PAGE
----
Some information about the neuromuscular demands of a given workout or race can be obtained by examining a frequency distribution histogram of the rider’s cadence. Such plots are automatically prepared by most, if not all, powermeter software programs, and thus provide a convenient means of data analysis. However, velocity of muscle contraction (as indicated by cadence) is only one of two determinants of power, with the other of course being force. Unfortunately, at present no powermeter directly measures the force(s) applied to the pedal. However, it is possible to derive the average (i.e., over 360º) effective (i.e., tangential to the crank) pedal force (both legs combined) from power and cadence data as follows:

AEPF = (P*60)/(C*2*Pi*CL)

where AEPF = average effective pedal force (in N), C = cadence (in rev/min), CL = crank length (in m), and the constants 60, 2, and Pi serve to convert cadence to angular velocity (in rad/s). Additional insight into the neuromuscular demands of race or training session can then be obtained by preparing a frequency distribution histogram for AEPF just like for cadence, as shown in Fig. 1. (Note that as with all such plots, graphs like this one do not take into consideration how long AEPF was continuously within a given “bin” or range. This is not an issue, however, because unlike e.g., heart rate, neuromuscular responses/demands are essentially instantaneous. Indeed, it is the generation of specific velocities and forces via muscle contraction that essentially drives all other physiological responses.)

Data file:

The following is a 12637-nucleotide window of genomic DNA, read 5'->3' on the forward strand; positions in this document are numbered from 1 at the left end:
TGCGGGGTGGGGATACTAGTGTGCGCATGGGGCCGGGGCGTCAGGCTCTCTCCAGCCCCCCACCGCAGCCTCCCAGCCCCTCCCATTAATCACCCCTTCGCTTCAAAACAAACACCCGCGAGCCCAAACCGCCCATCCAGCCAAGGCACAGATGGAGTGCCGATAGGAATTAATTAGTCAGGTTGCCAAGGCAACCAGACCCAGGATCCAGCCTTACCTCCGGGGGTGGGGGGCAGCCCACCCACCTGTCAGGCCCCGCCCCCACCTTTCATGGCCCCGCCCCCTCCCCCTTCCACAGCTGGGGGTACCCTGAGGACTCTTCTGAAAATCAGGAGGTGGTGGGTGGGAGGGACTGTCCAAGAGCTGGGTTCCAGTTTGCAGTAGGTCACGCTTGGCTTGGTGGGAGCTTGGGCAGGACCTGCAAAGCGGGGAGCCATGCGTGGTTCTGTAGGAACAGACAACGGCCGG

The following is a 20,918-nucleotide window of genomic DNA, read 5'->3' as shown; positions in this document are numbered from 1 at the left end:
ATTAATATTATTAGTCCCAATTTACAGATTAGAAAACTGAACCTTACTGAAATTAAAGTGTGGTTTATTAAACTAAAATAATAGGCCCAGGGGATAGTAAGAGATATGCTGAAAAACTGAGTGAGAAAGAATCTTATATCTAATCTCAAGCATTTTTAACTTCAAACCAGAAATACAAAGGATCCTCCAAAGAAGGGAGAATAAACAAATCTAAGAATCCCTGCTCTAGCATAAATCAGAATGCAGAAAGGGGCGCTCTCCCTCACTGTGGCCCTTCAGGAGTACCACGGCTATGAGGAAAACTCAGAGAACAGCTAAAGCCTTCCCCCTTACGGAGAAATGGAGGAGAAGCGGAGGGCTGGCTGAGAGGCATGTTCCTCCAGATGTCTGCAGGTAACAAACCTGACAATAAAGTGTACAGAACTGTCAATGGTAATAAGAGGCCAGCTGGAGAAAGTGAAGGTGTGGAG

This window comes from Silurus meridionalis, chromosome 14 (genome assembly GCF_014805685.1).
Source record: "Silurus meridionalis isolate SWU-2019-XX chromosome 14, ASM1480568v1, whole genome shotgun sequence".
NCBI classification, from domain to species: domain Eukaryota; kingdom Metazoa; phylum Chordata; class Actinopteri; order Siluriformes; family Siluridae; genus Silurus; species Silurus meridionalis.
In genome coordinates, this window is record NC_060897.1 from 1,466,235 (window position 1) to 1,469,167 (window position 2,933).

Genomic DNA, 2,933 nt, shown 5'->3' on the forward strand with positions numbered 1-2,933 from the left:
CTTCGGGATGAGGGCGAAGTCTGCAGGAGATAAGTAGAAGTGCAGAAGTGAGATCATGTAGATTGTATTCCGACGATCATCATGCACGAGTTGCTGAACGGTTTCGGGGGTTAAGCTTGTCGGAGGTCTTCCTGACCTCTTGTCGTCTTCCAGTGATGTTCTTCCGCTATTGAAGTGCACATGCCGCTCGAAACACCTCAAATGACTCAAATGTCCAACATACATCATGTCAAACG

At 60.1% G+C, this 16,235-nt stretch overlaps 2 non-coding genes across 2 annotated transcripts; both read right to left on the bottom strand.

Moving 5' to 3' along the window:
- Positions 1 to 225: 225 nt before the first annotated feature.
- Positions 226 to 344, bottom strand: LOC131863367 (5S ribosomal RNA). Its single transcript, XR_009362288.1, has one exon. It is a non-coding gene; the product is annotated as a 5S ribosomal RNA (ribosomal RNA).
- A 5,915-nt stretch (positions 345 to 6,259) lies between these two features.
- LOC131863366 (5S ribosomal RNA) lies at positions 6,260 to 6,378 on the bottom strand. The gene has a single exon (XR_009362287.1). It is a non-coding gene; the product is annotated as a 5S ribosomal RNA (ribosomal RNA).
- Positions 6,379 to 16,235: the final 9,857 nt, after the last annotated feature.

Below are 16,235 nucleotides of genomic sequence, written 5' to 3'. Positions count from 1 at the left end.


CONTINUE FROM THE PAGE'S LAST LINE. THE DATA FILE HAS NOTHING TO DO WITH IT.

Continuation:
While providing some additional insight, simply examining the frequency distributions of AEPF and cadence does not reveal the relationship between these two variables – this can only be done by plotting force vs. velocity. Such force-velocity diagrams have been used by muscle physiologists to describe the contractile properties or characteristics of muscle ever since the early 1920’s, when A.V. Hill derived the equation describing this relationship from myothermal measurements made on isolated frog muscle. Fig. 2 therefore provides an example of a force (AEPF)-velocity (circumferential pedal velocity) scatterplot for the same training session as used to generate Fig. 1. Circumferential pedal velocity, i.e., how fast the pedal moves around the circle it makes while pedaling, is derived from cadence as follows:

CPV = C*CL*2*Pi/60